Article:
Smoking is a major worldwide public health concern, specifically as a risk factor for stroke. However, the association of secondhand smoke (SHS) exposure and stroke has not been sufficiently established to date. The goal of a current study led by Dr. Leslie A. McClure, professor in the department of biostatistics at the University of Alabama at Birmingham (UAB), and Dr. Angela M. Malek, research associate at the Medical University of South Carolina (MUSC) — in collaboration with Dr. George Howard, professor in UAB’s department of biostatistics; Dr. Mary Cushman, professor at the University of Vermont College of Medicine; and Dr. Daniel T. Lackland, professor at MUSC — was to analyze the relationship between SHS exposure and stroke risk among nonsmokers.
The researchers compared demographic and clinical characteristics by SHS exposure status for African American and White nonsmoking REasons for Geographic and Racial Differences in Stroke (REGARDS) study participants who were aged 45 years and older. Using Cox proportional hazards models, hazard ratios (HRs) and corresponding 95 percent confidence intervals (CIs) were calculated to evaluate the relationship between SHS exposure and stroke risk.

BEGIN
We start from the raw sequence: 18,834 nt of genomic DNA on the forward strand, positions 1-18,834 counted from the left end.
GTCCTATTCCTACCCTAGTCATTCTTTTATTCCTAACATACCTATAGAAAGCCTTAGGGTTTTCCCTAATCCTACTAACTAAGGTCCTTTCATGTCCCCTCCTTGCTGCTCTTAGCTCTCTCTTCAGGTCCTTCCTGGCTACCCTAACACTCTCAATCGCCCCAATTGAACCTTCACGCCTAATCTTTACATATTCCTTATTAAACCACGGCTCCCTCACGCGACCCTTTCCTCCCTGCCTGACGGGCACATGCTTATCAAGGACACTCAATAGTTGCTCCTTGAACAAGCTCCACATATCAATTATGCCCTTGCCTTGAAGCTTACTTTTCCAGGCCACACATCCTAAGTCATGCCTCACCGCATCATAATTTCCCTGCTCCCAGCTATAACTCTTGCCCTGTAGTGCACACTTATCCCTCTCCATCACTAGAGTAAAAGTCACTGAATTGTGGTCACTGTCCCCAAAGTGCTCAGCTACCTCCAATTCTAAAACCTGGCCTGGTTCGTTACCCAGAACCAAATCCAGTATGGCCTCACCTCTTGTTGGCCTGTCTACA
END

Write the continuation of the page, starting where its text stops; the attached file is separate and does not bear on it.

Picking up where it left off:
Of the 21,743 participants — of which 38 percent were African American and 45 percent were male — SHS exposure in the previous year was reported by 23 percent. Compared with those enrollees without SHS exposure, the team noted that “exposed participants were more likely to be female, white, younger, and reside with a smoker.” After adjustment for other stroke risk factors, from the total of 428 incident strokes observed from April 2003 to March 2012 (during a mean follow-up of 5.6 years), the overall risk of stroke was increased by 30 percent among participants with SHS exposure, compared to those with no SHS exposure, a relationship that appears to be driven by ischemic strokes.
The investigators concluded that SHS exposure is independently associated with a heightened risk of stroke and recommend that future studies be conducted to confirm the findings of this study, as well as to examine potential long-term effects of SHS exposure on stroke outcomes.
“Secondhand Smoke Exposure and Stroke: The REasons for Geographic and Racial Differences in Stroke (REGARDS) Study” was published in July in the American Journal of Preventive Medicine.
Journal article: http://www.ajpmonline.org/article/S0749-3797(15)00198-1/abstract